by Fiske Serah Nyirongo (she/her) Edited by Janine Samuels (she/her)
Image by Shingi Rice
*Editor’s note: this piece contains content dealing with sexual assault and violence
My body was never mine when I was younger. It existed in two extremes. The first memory I have of being sexualised was when I was 7 years old. The first lesson I had about “preserving my virtue” came shortly after. I was a chubby little girl who loved to climb trees and play with little boys but as soon as men old enough to be my grandfather took notice of my body, the women in my family put an end to my childhood adventures. “Boys and men are not your friends,” was drummed over and over in my head. In the next breath, they told me I needed to save myself for a husband, a husband from the same boys who they told me would corrupt me.
My sexuality occupied these two places: I had to protect it from men while preserving it for a man who would one day show up to make me whole. The subtext in the advice I received from older female relatives was that no ‘nice man’ would want me if I had prior sexual encounters. So when the first sexual encounter I had was against my will, I hid it from my family. I was terrified of disappointing them. I was scared they would call me damaged goods. I was scared that they would tell me it was because of what I did or did not do. I was scared that they would blame my body that hardly felt like mine.
I had always rebelled in subtle ways, as a teenager. I wore lipstick, tight jeans or anything my family disapproved of because it made me feel different. I hated being controlled. I felt disgusted whenever someone suggested that my sole reason for existing was to be a mother and wife one day. My skin crawled whenever people made comments about my body's attractiveness. They wanted me to be a wife to the same group of people they told me not to trust. This contradiction helped to shape my sexuality.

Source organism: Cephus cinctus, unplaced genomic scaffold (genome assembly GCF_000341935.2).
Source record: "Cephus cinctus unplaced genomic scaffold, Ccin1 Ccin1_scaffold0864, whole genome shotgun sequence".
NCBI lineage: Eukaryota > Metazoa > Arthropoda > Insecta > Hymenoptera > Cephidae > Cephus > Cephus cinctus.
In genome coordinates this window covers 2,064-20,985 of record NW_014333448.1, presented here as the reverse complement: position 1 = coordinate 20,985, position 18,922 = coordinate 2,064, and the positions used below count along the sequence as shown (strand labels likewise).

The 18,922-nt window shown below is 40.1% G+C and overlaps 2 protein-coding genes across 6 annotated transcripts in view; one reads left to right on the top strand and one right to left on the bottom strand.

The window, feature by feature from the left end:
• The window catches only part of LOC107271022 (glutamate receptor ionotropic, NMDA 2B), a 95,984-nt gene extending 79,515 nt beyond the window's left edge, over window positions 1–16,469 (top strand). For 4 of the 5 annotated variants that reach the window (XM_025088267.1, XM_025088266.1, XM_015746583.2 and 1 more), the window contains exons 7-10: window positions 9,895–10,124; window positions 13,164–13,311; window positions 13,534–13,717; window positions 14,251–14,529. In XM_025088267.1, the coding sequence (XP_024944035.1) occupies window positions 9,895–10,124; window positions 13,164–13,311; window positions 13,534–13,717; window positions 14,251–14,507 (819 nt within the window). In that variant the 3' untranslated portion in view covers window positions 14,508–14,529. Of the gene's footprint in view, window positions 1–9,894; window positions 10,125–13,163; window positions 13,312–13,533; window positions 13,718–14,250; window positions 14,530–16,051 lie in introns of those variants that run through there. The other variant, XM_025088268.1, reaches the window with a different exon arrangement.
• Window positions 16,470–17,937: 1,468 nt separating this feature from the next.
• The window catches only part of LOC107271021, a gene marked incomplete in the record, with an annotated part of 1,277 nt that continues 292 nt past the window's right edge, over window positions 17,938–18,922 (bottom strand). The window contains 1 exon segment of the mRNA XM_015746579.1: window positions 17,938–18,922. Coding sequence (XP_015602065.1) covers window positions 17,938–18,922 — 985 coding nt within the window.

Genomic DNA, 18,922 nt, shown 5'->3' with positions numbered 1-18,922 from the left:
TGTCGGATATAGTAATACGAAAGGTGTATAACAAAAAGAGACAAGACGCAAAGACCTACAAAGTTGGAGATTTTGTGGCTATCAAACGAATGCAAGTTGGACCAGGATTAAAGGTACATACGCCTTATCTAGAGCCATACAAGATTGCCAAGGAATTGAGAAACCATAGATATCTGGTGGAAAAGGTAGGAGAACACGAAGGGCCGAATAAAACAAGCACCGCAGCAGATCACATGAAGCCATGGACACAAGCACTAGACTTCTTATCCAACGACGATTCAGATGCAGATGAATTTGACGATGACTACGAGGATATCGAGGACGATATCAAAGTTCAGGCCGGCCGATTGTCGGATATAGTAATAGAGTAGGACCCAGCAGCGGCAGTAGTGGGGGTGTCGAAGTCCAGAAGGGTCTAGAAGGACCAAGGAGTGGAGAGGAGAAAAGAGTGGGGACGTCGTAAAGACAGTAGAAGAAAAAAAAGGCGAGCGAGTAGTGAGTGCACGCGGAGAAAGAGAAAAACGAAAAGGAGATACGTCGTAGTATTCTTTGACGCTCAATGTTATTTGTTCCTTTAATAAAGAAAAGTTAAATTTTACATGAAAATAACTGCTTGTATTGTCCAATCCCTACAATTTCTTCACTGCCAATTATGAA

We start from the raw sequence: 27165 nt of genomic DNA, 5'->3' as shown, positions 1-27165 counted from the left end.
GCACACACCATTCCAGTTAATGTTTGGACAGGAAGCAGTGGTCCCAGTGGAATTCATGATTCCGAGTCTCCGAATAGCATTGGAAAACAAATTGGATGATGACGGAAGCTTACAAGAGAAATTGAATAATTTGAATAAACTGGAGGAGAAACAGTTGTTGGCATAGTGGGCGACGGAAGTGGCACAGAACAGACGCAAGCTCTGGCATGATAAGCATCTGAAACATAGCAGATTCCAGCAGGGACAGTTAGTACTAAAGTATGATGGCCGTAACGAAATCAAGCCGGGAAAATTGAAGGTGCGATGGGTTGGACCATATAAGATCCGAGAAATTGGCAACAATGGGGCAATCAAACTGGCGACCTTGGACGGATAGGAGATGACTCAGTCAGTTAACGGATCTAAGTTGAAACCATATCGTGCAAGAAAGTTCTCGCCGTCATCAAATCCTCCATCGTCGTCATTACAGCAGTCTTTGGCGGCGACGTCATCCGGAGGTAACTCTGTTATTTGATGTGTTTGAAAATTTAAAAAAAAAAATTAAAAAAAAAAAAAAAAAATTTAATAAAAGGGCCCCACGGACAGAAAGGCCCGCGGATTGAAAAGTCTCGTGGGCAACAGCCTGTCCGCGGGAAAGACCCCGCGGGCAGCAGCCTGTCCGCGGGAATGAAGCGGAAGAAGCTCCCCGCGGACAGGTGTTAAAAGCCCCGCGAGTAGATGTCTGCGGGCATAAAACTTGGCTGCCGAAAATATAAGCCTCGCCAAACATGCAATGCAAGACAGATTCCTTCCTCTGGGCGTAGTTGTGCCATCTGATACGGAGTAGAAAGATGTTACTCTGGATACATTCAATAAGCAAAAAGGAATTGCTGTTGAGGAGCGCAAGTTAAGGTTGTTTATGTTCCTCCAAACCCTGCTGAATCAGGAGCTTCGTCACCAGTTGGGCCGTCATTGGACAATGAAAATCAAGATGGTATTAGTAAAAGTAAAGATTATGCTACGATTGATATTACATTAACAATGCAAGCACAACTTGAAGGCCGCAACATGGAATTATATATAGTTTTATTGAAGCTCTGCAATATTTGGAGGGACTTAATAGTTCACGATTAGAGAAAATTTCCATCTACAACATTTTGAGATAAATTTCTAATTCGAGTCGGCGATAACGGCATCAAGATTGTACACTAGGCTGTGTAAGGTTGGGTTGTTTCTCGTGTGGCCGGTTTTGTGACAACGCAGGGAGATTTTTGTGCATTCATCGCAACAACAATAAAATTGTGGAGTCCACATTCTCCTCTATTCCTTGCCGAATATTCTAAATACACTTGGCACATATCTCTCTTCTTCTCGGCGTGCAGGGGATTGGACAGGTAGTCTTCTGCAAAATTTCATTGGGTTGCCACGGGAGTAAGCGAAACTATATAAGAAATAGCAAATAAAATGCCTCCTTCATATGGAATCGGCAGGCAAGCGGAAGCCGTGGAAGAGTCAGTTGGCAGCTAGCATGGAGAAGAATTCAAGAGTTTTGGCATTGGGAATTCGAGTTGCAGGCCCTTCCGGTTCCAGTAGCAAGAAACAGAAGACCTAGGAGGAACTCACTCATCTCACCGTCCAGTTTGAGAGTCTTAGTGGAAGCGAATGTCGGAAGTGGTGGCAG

After my first consensual sexual encounter, I did not feel guilty but I felt unsatisfied. Sex had been romanticised for me. It was something sacred, something that should only be shared between a husband and wife. It was brief, disappointing, and it did not have any effect on how I viewed myself after. I felt cheated and also guilty when I thought about it. Maybe my family was right, maybe sex was something that only felt meaningful in a marriage? Another part of me cynically thought that sex with most men was so unimpressive that my family wanted me to experience it only when I couldn’t easily walk away from a man who was bad at it. I did not see how people could go on and on about sex when it was so basic at that time.
My thoughts about sex and sexuality followed me to high school. I attended my first all-girls school in high school. This school taught me about myself more than any other place has. I had my first real connection with someone in high school. They were not creeped out by my obvious crush on them. It was the first time I realized that sexuality, my sexuality couldn’t be contained under one label. I was sixteen, a little jaded about boys. Girls were an area I felt sure and also unsure about. I understood teen girls because I was a teen girl but I also had never been with someone so emotionally available and so present even after sex had been had. There was no nonchalant behaviour here. We treated each other with kindness and a gentleness that kids at that age are thought to not possess. There was no rush and possessiveness that punctuated my interactions with boys.
We felt deeply, maybe because we live in a country that has all but put a target on queer people. I discovered and felt safe in my sexuality in this place. My body felt like mine, my body was full of wonder and pleasure for the first time. This was the most accepting space I occupied in my world. Of course, we gave it labels, “a phase”, scared to experiment with boys for fear of getting pregnant so sticking with safe options, curiosity, and any other thing that took out any real meaning of what it is we were feeling and doing.